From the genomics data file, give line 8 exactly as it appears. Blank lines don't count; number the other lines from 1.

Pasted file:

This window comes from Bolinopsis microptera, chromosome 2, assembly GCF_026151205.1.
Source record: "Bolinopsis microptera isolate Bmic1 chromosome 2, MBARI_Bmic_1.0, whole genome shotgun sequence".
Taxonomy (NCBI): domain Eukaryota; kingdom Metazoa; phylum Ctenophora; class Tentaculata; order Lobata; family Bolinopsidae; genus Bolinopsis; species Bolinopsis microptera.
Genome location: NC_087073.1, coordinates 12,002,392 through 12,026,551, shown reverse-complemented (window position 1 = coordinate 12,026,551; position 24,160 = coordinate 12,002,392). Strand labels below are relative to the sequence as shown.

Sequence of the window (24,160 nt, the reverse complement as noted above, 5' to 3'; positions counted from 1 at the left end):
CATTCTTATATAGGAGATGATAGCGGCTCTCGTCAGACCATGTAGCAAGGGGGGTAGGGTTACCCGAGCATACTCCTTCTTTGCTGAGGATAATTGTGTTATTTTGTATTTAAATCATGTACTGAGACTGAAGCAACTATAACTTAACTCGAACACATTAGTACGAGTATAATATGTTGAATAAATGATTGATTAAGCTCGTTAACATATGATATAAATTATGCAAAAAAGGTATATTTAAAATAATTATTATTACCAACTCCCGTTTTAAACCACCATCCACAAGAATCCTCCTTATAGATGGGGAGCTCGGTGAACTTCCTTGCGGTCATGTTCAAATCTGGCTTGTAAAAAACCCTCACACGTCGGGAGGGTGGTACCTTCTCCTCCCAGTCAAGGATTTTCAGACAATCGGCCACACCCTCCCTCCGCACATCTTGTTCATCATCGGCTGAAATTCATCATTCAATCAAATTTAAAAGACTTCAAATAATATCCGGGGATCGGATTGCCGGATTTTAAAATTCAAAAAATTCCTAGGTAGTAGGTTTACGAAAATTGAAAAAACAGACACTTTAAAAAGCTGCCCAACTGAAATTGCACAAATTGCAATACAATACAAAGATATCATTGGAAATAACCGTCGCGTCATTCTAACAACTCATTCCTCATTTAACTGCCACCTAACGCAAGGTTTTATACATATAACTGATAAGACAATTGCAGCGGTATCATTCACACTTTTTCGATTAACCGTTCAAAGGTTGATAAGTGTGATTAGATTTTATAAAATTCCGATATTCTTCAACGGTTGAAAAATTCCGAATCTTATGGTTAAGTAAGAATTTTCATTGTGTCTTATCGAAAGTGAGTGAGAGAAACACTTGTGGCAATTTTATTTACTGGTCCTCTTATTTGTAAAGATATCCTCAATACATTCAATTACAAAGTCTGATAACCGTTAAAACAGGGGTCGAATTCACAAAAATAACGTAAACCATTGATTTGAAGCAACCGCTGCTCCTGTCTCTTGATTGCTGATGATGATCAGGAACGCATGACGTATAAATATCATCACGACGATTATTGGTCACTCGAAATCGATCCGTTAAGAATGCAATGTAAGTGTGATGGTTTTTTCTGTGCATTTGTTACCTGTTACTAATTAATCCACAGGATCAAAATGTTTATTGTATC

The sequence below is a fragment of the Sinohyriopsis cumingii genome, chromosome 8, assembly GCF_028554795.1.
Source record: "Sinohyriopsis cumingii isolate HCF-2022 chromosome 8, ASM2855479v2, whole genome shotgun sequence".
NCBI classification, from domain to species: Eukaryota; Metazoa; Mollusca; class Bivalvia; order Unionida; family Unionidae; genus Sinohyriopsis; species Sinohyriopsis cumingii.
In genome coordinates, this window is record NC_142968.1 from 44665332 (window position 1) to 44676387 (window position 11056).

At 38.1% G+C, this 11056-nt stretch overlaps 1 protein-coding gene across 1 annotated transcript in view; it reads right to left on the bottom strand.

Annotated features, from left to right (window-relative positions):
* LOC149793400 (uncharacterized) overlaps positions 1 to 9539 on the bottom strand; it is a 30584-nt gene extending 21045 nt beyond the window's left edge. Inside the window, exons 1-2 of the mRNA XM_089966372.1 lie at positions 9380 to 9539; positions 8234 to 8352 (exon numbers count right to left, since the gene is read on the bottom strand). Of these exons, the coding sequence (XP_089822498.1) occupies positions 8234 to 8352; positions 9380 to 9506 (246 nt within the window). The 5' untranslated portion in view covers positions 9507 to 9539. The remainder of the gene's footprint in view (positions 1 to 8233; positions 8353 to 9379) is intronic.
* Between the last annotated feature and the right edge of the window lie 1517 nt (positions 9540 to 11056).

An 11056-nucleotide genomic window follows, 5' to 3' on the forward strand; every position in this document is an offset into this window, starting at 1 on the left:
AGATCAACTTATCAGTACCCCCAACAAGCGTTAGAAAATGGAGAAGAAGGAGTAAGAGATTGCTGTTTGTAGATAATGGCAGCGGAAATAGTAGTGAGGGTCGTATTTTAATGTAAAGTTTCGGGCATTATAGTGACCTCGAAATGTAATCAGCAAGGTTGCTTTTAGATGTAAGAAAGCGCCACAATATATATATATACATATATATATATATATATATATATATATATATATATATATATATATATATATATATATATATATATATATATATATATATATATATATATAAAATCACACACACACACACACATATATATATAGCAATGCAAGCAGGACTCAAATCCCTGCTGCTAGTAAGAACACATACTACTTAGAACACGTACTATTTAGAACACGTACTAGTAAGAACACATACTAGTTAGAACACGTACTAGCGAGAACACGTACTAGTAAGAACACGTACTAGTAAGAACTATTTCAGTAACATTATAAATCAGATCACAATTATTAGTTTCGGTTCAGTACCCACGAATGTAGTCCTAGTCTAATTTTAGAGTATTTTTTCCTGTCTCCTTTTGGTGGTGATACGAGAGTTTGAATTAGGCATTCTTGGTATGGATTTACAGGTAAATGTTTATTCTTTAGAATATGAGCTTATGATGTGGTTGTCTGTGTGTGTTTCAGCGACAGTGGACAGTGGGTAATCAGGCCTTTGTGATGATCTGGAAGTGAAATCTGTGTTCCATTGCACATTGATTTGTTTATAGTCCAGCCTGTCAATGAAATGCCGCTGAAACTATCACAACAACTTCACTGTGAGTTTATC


Source record: "Sinohyriopsis cumingii isolate HCF-2022 chromosome 8, ASM2855479v2, whole genome shotgun sequence".